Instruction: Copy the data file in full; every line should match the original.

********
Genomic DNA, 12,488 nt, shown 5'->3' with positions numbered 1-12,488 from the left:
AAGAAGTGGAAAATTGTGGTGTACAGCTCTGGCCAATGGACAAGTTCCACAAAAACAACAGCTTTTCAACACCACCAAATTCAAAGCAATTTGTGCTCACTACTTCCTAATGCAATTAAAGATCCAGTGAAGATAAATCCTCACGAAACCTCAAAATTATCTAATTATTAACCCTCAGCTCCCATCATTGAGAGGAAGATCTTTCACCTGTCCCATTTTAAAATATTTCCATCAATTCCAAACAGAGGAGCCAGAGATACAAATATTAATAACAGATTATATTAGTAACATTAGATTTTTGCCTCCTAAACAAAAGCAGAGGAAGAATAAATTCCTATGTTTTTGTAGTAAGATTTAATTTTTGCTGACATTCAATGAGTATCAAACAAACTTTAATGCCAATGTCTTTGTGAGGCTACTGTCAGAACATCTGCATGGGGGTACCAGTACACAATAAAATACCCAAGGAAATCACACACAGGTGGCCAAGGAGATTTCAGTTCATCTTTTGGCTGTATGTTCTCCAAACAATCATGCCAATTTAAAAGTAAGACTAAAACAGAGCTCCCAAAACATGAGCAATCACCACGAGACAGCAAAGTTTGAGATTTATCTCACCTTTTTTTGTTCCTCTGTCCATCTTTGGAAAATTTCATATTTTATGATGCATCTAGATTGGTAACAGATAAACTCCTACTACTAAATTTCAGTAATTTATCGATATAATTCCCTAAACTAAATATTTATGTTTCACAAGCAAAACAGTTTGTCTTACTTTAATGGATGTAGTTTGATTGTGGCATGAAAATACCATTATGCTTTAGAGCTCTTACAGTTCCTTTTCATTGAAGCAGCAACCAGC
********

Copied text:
Genomic DNA, 12,488 nt, shown 5'->3' with positions numbered 1-12,488 from the left:
AAGAAGTGGAAAATTGTGGTGTACAGCTCTGGCCAATGGACAAGTTCCACAAAAACAACAGCTTTTCAACACCACCAAATTCAAAGCAATTTGTGCTCACTACTTCCTAATGCAATTAAAGATCCAGTGAAGATAAATCCTCACGAAACCTCAAAATTATCTAATTATTAACCCTCAGCTCCCATCATTGAGAGGAAGATCTTTCACCTGTCCCATTTTAAAATATTTCCATCAATTCCAAACAGAGGAGCCAGAGATACAAATATTAATAACAGATTATATTAGTAACATTAGATTTTTGCCTCCTAAACAAAAGCAGAGGAAGAATAAATTCCTATGTTTTTGTAGTAAGATTTAATTTTTGCTGACATTCAATGAGTATCAAACAAACTTTAATGCCAATGTCTTTGTGAGGCTACTGTCAGAACATCTGCATGGGGGTACCAGTACACAATAAAATACCCAAGGAAATCACACACAGGTGGCCAAGGAGATTTCAGTTCATCTTTTGGCTGTATGTTCTCCAAACAATCATGCCAATTTAAAAGTAAGACTAAAACAGAGCTCCCAAAACATGAGCAATCACCACGAGACAGCAAAGTTTGAGATTTATCTCACCTTTTTTTGTTCCTCTGTCCATCTTTGGAAAATTTCATATTTTATGATGCATCTAGATTGGTAACAGATAAACTCCTACTACTAAATTTCAGTAATTTATCGATATAATTCCCTAAACTAAATATTTATGTTTCACAAGCAAAACAGTTTGTCTTACTTTAATGGATGTAGTTTGATTGTGGCATGAAAATACCATTATGCTTTAGAGCTCTTACAGTTCCTTTTCATTGAAGCAGCAACCAGC